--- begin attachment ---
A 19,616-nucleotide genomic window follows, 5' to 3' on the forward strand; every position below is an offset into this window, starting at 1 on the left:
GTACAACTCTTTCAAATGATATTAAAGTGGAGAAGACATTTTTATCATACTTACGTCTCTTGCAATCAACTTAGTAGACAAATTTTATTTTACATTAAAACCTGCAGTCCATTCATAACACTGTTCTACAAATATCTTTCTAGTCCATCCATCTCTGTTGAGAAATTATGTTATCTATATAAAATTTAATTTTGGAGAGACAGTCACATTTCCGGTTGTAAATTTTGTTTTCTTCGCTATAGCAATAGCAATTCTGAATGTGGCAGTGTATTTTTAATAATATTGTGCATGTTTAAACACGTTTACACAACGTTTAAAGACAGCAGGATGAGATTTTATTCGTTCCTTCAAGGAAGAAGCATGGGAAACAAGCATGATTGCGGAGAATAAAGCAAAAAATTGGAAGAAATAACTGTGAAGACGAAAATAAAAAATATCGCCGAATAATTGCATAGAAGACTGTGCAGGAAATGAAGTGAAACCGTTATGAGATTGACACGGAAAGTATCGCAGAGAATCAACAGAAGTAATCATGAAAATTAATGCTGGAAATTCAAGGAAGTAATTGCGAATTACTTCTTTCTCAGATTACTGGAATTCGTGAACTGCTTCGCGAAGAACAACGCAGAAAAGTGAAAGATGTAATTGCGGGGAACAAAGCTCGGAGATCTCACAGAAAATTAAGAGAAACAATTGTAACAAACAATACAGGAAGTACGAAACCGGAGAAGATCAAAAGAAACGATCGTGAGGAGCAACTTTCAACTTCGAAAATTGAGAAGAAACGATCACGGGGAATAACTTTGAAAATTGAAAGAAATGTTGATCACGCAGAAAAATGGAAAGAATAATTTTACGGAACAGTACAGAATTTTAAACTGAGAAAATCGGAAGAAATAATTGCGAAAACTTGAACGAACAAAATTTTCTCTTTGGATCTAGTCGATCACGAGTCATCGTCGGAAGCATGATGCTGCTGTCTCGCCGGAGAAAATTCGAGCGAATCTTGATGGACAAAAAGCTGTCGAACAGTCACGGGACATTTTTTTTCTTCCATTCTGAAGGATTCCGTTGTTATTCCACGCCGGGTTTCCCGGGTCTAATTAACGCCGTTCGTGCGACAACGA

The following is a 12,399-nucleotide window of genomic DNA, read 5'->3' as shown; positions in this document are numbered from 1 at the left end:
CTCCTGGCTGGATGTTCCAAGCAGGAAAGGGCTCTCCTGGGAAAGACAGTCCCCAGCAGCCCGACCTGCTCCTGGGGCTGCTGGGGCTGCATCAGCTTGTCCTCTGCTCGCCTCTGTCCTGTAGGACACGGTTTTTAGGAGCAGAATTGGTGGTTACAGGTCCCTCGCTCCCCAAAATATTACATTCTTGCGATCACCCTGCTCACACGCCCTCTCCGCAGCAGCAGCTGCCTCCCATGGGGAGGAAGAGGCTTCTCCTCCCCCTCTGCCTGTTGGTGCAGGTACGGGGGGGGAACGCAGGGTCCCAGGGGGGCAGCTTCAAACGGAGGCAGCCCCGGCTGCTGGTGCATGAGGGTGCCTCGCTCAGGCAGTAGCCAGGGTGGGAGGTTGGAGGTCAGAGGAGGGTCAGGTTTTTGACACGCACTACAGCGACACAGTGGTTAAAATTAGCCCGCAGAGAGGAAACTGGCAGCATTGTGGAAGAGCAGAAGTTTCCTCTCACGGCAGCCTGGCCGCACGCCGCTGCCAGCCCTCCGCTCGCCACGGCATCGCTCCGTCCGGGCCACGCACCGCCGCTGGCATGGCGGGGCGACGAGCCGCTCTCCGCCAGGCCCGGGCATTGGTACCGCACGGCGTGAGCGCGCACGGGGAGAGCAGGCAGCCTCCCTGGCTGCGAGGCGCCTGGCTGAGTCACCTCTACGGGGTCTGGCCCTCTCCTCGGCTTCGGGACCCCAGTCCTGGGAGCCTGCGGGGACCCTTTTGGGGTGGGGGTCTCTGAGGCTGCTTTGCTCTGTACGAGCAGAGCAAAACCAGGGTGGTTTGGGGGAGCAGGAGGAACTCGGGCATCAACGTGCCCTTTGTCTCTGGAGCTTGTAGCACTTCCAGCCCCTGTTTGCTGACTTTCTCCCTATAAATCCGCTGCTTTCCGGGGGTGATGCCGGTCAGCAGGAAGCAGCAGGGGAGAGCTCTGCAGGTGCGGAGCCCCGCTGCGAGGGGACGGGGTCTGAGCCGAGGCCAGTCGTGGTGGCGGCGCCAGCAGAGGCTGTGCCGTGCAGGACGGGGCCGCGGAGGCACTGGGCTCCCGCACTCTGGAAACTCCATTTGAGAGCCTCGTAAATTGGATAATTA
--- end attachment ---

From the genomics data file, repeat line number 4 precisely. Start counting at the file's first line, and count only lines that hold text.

CTCCTGGCTGGATGTTCCAAGCAGGAAAGGGCTCTCCTGGGAAAGACAGTCCCCAGCAGCCCGACCTGCTCCTGGGGCTGCTGGGGCTGCATCAGCTTGTCCTCTGCTCGCCTCTGTCCTGTAGGACACGGTTTTTAGGAGCAGAATTGGTGGTTACAGGTCCCTCGCTCCCCAAAATATTACATTCTTGCGATCACCCTGCTCACACGCCCTCTCCGCAGCAGCAGCTGCCTCCCATGGGGAGGAAGAGGCTTCTCCTCCCCCTCTGCCTGTTGGTGCAGGTACGGGGGGGGAACGCAGGGTCCCAGGGGGGCAGCTTCAAACGGAGGCAGCCCCGGCTGCTGGTGCATGAGGGTGCCTCGCTCAGGCAGTAGCCAGGGTGGGAGGTTGGAGGTCAGAGGAGGGTCAGGTTTTTGACACGCACTACAGCGACACAGTGGTTAAAATTAGCCCGCAGAGAGGAAACTGGCAGCATTGTGGAAGAGCAGAAGTTTCCTCTCACGGCAGCCTGGCCGCACGCCGCTGCCAGCCCTCCGCTCGCCACGGCATCGCTCCGTCCGGGCCACGCACCGCCGCTGGCATGGCGGGGCGACGAGCCGCTCTCCGCCAGGCCCGGGCATTGGTACCGCACGGCGTGAGCGCGCACGGGGAGAGCAGGCAGCCTCCCTGGCTGCGAGGCGCCTGGCTGAGTCACCTCTACGGGGTCTGGCCCTCTCCTCGGCTTCGGGACCCCAGTCCTGGGAGCCTGCGGGGACCCTTTTGGGGTGGGGGTCTCTGAGGCTGCTTTGCTCTGTACGAGCAGAGCAAAACCAGGGTGGTTTGGGGGAGCAGGAGGAACTCGGGCATCAACGTGCCCTTTGTCTCTGGAGCTTGTAGCACTTCCAGCCCCTGTTTGCTGACTTTCTCCCTATAAATCCGCTGCTTTCCGGGGGTGATGCCGGTCAGCAGGAAGCAGCAGGGGAGAGCTCTGCAGGTGCGGAGCCCCGCTGCGAGGGGACGGGGTCTGAGCCGAGGCCAGTCGTGGTGGCGGCGCCAGCAGAGGCTGTGCCGTGCAGGACGGGGCCGCGGAGGCACTGGGCTCCCGCACTCTGGAAACTCCATTTGAGAGCCTCGTAAATTGGATAATTA